Friday 4 April 2008

Fly Away with Amway?

When I first started writing this column on customer service (and a million other things) nearly three years ago I sometimes wondered whether there would be enough material to write about. After all how many times can you tell people the staggeringly obvious about how to treat customers?

Well, I forgot about how many time things go wrong, about the companies who are actively trying to deceive us and those who just don’t give a flying whatsit about the law.

Every so often though things happen that just give me material for free.

Three weeks ago I wrote about Multi-Level Marketing, a not-so-distant cousin of pyramid selling schemes. If you didn’t get a chance to read the article then you missed a good one. If only it was available on our web site at If only all you had to do was then click on the Consumer Watchdog link and you would see it immediately. If only.

The article outlined some of the basic principles of Multi-Level Marketing and some of the general perceptions of how it can never really deliver on it’s promises. Some are mathematical, others are practical.

In particular the article mentioned Amway, one of the largest MLM companies in the world who have a multi-billion dollar turnover and who make their money by selling toiletries and household goods. Amway have been in Botswana for a few years and many of us will have had the phone call from one of their many local distributors offering us not only soap and shampoo but the opportunity to make money. The selling point is not just the chance of buying some perfectly ordinary products but of joining the Amway religion and becoming fabulously wealthy. You do this by becoming a distributor yourself and then by recruiting more distributors who will all feed money back through you to your “upline”, the guy who recruited you. Every stage in the pyramid, sorry multi-level structure, takes a cut and if you’re at the top of the monolith you could well make a pot of money. If you’re at the top that is.

Sorry, did I call it a religion? That must have been a mistake but it’s an easy one to make. The level of energy you see from Amway distributors really is like what you would expect at a religious festival. If you visit their South African web site there are many testimonials from some of their successful distributors with quotes like:

“Your upline is your lifeline - edify your upline and submit to counsel.”

“You must be loyal to the Amway Corporation and to your upline team.”

“Enjoy the journey - this is more than a business, it's a way of life.”

Now isn’t all of that just like a religion? I’m not even slightly surprised that some have even described Away as being cult-like.

So anyway, what happened after the previous article?

We got an email. From Amway.

Obviously they’re not happy with the coverage we gave them. In the interests of perfect openness I’ve posted their email on our website so you can read it. I haven’t changed a single word.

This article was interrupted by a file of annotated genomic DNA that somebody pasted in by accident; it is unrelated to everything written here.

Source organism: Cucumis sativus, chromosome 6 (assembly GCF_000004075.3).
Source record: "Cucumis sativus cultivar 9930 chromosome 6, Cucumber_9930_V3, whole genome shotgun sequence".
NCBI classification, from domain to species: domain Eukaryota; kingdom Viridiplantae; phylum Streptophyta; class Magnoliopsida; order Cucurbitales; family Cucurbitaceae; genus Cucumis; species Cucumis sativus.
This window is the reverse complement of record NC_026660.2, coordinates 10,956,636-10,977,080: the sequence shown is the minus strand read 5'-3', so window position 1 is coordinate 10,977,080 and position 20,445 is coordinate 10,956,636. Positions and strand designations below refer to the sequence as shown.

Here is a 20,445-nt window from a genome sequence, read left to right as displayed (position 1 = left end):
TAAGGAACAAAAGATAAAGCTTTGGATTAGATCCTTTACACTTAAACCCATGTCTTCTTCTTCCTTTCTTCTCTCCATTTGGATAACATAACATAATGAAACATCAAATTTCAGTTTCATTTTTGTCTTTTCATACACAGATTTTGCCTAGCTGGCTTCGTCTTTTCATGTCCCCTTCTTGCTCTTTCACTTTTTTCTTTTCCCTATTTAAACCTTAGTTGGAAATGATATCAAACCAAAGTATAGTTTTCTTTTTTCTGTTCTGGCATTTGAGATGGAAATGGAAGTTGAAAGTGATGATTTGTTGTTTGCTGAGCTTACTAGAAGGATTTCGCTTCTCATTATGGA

To their credit, and I must say this, the email is very polite. Unlike the Holiday Club’s lawyers who suggested we had defamed them and threatened all sorts of actions if we didn’t retract what we had said about them, the MD of Amway in South Africa was almost friendly. Incidentally the letters from the Holiday Club’s lawyers are on our web site as well. Needless to say we retracted nothing and everything went quiet.

The email from Amway was actually more than friendly, it was remarkable. It was generous. According to their MD, they want to “fly your editorial team to Cape Town where our head office is situated to assess our business”. There they’ll show us around, introduce us to their team, allow us to ask questions and “give an honest assessment and feedback to your readers/web visitors”.

A free trip to Cape Town. Damn, that’s tempting. And for our entire “editorial team” as well? I thought for a moment of expanding our team so it included all our partners, children, friends and gardeners but then sanity prevailed.

Much as I’d love a freebie to Cape Town it’s not how we do things. Since we started Consumer Watchdog we haven’t taken a single thebe for ourselves from any suppliers. Yes, we accept prizes and treats that we give away to service stars and sometimes the people who nominate them but never a single thing for us. However, as I’ve stated before, I WOULD make an exception if I was offered a Jaguar or one of the new Apple MacBooks. Hint, hint…

So we’ll decline the trip to CT but we WILL continue to offer Amway our normal unrestricted right of reply. Perhaps they can reply to the evidence entered in court records in the UK last year (and reported by The Times) which reported that 71% of British Amway distributors didn’t make a penny. 101 people between them took 75% of all the bonuses that were paid out. A certain Trevor Lowe was the highest earner and he made a magnificent £116,000 (which is well over P1 million) but it did take him 26 years to get to that level. Only 37 people in the entire UK made as much from Amway as the national average wage.

This was evidence submitted to the Companies Court by a UK Government Regulator that is trying to have Amway wound up in the public interest.

So, shame about the Cape Town trip, but there’s still hope for the Apple MacBook isn’t there?

This week’s stars!

  • Angela at BTC Accounts Department for “seeing the big picture”.
  • Shula, also from BTC, for being “really helpful”.
  • All the team at Musica at Game City for being really good at what they do.

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